When I’m there I am most certainly not here. As Franz Kafka says, “Writing is utter solitude, the descent into the cold abyss of oneself.” Read that slowly, u.t.t.e.r. s.o.l.i.t.u.d.e!
It’s as if I get this divine glimpse into the unknown, an eternity passes, and I have no concept of time.
It’s my passion and Larry’s nemesis.
The problem lies with all the shenanigans required for me to get there (I’m talking about the “other” space), my normal reality is as if a troll refusing me passage to the bridge I need to cross. I sit around playing solitaire (by the way I was just crowned Master Jedi), browsing the internet, drinking gallons of coffee trying to wait him out.
He’s a stubborn bastard.
It’s a shock, but Larry has a hard time with this metaphor, maybe he can’t visualize the whole troll under the bridge thing, but I think it has more to do with his reality-based mindset versus my imaginary one.
So the other day out of the blue he says, “why are you writing about death?”
I say, “the shoe blog?”
“Yeah, it’s morbid.”
“Well, we’re all going to die.”
“Hopefully not today.”
“My Mom always said why put off tomorrow what can be done today, I’m talking about decluttering, not dying.”
“Yeah, well you can start with my office.”
“What do you want me to write about?”
“Memory and how it fades as we age.”
We just relocated all the family scrapbooks to the garage and Larry spent some time lost in the pages. Every now and then he would look up and say, “I don’t remember this trip, or this event, that birthday party, or honestly I don’t remember much about our wedding. It’s a blur.”
“That’s why we have writers who sit around all day rewriting your memories, embellishing and correcting the details as needed, you’re welcome.”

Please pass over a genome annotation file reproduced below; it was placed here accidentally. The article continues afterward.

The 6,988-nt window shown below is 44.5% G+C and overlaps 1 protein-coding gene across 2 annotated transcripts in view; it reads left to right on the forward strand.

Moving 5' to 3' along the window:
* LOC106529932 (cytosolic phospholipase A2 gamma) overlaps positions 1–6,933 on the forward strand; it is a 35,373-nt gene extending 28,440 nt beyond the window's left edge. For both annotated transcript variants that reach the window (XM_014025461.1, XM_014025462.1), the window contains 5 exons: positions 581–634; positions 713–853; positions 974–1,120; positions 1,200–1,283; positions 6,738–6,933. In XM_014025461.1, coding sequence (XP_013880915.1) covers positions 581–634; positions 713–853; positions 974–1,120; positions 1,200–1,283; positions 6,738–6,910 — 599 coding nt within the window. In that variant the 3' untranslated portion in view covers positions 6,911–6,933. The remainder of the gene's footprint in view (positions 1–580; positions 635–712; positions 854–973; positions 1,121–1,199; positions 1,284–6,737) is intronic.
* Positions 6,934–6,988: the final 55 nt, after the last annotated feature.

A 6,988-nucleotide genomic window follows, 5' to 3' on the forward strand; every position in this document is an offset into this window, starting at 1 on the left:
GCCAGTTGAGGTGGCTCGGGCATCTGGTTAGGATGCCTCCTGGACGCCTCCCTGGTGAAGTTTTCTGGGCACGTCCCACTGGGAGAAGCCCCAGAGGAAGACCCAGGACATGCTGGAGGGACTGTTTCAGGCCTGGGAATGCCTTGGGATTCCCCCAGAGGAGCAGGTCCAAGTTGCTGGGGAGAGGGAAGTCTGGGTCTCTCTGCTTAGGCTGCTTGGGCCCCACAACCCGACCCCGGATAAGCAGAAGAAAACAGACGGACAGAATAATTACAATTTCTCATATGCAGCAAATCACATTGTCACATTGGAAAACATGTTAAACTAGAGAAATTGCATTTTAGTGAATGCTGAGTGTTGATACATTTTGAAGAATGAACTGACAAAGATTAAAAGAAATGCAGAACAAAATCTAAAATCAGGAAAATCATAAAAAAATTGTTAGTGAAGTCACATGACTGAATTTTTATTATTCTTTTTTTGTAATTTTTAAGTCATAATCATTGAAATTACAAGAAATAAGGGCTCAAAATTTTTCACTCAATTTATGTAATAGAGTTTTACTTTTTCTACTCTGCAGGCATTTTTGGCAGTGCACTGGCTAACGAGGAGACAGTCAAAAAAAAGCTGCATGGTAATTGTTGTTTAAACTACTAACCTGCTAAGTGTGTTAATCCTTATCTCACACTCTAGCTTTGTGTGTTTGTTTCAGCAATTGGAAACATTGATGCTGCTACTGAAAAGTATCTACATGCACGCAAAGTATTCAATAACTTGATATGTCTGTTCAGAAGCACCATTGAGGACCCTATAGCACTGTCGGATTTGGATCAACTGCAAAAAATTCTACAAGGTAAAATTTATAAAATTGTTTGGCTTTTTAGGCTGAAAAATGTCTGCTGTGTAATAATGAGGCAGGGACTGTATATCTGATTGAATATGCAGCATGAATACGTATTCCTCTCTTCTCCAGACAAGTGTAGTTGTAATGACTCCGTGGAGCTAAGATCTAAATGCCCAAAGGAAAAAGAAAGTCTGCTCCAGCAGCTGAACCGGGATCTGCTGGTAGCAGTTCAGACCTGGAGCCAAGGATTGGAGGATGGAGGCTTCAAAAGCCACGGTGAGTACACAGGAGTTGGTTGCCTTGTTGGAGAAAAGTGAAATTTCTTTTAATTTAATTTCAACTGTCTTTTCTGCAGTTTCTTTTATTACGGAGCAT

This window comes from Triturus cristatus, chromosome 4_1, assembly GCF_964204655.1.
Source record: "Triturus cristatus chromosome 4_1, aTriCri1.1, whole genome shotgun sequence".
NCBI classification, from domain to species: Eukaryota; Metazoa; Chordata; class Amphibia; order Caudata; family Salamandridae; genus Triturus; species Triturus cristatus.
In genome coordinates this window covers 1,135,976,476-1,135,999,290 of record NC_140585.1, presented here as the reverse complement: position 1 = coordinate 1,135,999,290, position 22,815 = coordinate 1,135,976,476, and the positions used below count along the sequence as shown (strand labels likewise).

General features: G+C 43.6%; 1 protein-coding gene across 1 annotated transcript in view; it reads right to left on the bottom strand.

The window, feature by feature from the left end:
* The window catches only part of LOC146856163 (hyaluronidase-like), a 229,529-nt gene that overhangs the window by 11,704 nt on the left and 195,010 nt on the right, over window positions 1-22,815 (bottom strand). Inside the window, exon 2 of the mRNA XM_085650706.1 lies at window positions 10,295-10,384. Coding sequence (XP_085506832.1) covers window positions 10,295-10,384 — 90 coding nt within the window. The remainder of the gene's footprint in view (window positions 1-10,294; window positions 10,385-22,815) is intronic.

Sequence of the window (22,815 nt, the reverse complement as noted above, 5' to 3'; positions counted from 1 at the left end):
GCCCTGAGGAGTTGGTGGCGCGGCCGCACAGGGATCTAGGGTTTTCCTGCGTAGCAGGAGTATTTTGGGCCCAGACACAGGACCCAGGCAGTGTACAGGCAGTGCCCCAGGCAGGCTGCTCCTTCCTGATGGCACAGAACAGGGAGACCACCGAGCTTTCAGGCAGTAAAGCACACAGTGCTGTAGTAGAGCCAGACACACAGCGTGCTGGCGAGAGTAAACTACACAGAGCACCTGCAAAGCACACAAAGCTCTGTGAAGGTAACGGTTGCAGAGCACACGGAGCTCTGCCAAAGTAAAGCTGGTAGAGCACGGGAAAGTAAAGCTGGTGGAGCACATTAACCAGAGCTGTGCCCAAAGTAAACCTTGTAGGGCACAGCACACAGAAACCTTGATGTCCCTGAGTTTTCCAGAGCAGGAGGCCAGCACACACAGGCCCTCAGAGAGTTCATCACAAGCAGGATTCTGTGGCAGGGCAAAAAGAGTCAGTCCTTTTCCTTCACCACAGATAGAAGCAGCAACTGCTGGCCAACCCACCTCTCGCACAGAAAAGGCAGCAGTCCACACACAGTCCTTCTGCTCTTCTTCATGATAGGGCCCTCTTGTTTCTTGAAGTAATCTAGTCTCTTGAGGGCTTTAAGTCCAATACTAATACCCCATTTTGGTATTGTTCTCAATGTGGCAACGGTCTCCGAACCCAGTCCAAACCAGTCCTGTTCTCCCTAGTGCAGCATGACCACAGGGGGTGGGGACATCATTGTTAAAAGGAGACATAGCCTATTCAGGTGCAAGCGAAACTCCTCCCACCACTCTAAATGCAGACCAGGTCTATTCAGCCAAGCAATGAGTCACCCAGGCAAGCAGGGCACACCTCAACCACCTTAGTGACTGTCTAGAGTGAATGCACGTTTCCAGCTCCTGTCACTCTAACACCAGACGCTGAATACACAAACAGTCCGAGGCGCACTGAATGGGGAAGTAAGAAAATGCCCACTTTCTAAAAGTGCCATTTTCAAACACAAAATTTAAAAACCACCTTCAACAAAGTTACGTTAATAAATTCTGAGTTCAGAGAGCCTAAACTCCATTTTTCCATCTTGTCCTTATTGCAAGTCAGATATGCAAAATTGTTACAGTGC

What I do when I write is gather things as if a bug collection of totally unrelated species. I pin down an emotion, the color of the sky, the taste of ice cream, the texture of the rug on my bare feet, the tiny ants dragging crumbs across the hot brick, the annoying sound the refrigerator makes when you leave the door open, or the way you feel after a cool shower. This collection includes hunger, frustration, impulses, fears, joy, even some faded images from my dreams.
I don’t know how they will fit together, but they do, it’s like solving a mystery. How dancing under the stars to the hip sounds of Knee Deep, the scent of perfume in the air, the feel of soft jeans on my thighs, sweat forming on my skin evokes powerful memories of high school dances. It’s an enigma. And by the way Larry’s dance moves are exactly the same as forty years ago.
The strange thing is all things go together as if weaving a series of prevarications to arrive at a greater truth, says Khaled Hosseini. It true, I changed the word lies to prevarications, it seemed more accurate.
I tell Larry, “I don’t let my fading memory get in the way of remembering this life. Fill in the blanks with what you do know. We laughed, we cried, we struggled, we made mistakes, we made up, we walked away, we forgave, we left it on the curb, we tried again, we had each other’s backs, we ate, we drank, we listened, we danced, we rested, we found out happily ever after is more complicated than it sounds, but most importantly we stayed.
He looks at me and says, “let’s just see if we can agree on a couch, declutter the office, and remember to charge our cellphones.”
“That’s how they’ll get us in the end.”
“What, we’ll forget our passwords?”
“No, we’ll forget what it was like when we weren’t flank strapped by cellphones, when finding a couch meant grazing real furniture stores, and recharging our batteries was staying in bed all afternoon.”
“Oh, I remember that.”
Previously Published on cheryloreglia.blog